– “How come we play war and not peace?”
– “Too few role models.”
– “How come we play war and not peace?”
– “Too few role models.”
“For me, HOME is somewhere I feel good and I can ride everyday.” – Thomas Genon
“At first they couldn’t speak to her, she had forgotten her own language… having spent 10 years on another planet, or six months on this Earth, as per our concept of space and time. Suddenly, it all came back to her. She spoke about a magical world, where people lived in harmony, and anything you wanted became real. It helps knowing that other ways of life also exist.” – Alan Stivelman (in Humano)
I just returned home.
Flew into London on a Bolivian tailwind in time to witness the extraordinary turn of events that have forever changed the course of history.
For the past year, I have become increasingly preoccupied with the concept of HOME; the way in which we define our borders: our continents, our countries, our communities, our families. It’s hard not to be, given the fact that there are more displaced people living in the world today than ever before in recorded history. The most recent stats coming out of the UN suggest that the number of people forcibly displaced due to war or persecution exceeds 65 million (more that the entire population of Great Britain).
These facts behind the figures simply overwhelm and it can make it difficult to think creatively about how to truly instigate change.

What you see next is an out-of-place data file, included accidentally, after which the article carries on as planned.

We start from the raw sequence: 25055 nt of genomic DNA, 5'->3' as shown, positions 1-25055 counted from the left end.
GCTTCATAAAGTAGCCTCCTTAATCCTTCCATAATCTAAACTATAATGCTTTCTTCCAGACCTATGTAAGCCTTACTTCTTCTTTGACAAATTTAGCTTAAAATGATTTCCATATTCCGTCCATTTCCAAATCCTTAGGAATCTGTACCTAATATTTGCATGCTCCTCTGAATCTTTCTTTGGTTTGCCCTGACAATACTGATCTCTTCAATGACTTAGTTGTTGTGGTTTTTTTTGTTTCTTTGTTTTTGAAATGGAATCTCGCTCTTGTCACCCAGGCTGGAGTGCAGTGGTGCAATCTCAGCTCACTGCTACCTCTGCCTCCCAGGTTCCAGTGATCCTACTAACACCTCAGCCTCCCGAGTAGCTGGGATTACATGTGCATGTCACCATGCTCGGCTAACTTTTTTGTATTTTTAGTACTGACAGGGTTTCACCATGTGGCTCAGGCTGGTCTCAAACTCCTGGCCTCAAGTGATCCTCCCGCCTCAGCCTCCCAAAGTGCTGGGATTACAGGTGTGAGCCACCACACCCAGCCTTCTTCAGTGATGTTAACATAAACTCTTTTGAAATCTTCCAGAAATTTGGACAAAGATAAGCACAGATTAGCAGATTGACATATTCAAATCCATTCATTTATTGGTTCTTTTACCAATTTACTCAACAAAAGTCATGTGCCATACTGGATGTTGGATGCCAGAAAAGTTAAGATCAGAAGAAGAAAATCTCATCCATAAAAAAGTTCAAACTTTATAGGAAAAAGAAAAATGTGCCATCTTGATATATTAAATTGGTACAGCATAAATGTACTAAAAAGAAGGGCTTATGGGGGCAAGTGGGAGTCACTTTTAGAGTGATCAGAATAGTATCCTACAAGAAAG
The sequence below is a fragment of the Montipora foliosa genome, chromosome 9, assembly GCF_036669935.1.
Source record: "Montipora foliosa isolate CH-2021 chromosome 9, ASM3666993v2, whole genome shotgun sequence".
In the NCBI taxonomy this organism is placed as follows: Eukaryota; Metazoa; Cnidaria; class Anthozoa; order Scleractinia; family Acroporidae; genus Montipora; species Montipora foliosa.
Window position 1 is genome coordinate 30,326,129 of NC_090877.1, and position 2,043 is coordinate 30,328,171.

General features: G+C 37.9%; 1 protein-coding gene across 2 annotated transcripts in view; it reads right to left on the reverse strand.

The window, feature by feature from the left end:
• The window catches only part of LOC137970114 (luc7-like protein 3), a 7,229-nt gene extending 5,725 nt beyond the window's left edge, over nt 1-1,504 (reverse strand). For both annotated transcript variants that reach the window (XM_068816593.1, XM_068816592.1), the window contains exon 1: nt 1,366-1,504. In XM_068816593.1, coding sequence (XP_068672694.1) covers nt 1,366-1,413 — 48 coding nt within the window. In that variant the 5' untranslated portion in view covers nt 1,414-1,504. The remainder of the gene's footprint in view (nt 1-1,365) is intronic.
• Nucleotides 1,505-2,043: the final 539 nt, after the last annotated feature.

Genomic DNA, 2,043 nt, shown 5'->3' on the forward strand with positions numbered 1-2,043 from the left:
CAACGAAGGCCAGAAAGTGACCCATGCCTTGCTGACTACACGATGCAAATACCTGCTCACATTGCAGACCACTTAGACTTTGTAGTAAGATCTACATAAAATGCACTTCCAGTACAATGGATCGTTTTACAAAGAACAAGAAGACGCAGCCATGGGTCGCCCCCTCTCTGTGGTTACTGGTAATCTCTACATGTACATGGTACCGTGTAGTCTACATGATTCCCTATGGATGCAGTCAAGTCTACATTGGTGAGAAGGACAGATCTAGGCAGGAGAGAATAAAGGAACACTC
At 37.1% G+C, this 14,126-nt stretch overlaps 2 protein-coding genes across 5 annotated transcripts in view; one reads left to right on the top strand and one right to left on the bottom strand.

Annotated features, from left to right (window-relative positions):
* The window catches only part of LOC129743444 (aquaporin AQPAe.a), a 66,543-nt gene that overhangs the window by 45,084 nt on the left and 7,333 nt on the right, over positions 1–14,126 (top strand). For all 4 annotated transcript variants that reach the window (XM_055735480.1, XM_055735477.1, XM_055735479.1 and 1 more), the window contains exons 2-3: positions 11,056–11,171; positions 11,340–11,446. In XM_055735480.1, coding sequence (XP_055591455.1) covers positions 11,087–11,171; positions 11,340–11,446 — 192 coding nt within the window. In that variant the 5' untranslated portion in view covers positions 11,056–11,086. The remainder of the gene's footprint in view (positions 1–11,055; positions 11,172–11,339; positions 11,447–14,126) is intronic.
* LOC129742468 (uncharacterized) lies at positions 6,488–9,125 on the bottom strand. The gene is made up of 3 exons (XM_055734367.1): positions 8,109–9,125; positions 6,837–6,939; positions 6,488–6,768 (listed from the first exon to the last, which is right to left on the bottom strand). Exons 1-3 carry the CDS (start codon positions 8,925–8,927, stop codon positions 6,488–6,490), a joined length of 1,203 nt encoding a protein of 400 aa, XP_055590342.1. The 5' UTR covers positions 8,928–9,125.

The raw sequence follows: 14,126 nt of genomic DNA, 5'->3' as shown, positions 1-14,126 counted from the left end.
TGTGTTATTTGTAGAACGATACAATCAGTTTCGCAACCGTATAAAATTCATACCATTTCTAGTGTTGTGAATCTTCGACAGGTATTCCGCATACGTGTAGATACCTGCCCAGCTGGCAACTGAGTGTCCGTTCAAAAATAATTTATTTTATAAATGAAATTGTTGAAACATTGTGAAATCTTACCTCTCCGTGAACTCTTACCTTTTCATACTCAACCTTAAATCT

To find an outlet, I do what I always do: I talk to children. For years I’ve been turning to children to help shed light on age-old philosophical questions because they seem to ask the questions we grown-ups have stopped asking ourselves. I believe children return us to Plato. The conversations took place with small groups, all under the age of ten. I gave each child pen and paper and asked them to write down the first word that came to mind after I said, “HOME”.
By and large, most wrote down the words: “family”, “mummy”, “daddy”, or “house”. But when I asked the children to continue writing anything else that came to mind, there were some wonderful surprises: “ice-cream”, “bed-time”, “breakfast”, “carrots”, “football”– lots of pets’ names were listed too.
These wise young people helped me to question what really goes into the creation of a home, particularly the non-physical components. What are the smells, tastes and sounds that provide us with a sense of home? Which memories of HOME do we treasure most, and why do they hold us so tightly? What does it mean to “feel” at home (or not feel at home), irrespective of geography? Is community participation a prerequisite for claiming a sense of home? Is it possible to find a way to truly be at home with oneself? We lose loved ones, we lose our shelter from the storm, and yet we often survive this pain by tapping into a sense of home lodged deep within our ancestral past, or to the earth or to God.
Human life itself is wholly involved in the issue of finding a home, not necessarily a structure made of sturdy permanence, a bed and a roof (as Maslow may have us believe) – but rather a constant search of an essence of home. If it is an essence we pursue, rather than a structure, maybe there is hope beyond the limits of infrastructure, ways in which we can feel at home, despite the distance from our place of origin.
In light of the recent referendum we have decided to embark on a collective journey, one that seeks to understand every facet of HOME. This project will be a series of essays launched with The Pigeonhole, a global book club that will bring together readers, writers and artists who want a shared experience around the following themes:
(1) Roots, Ancestry & Tradition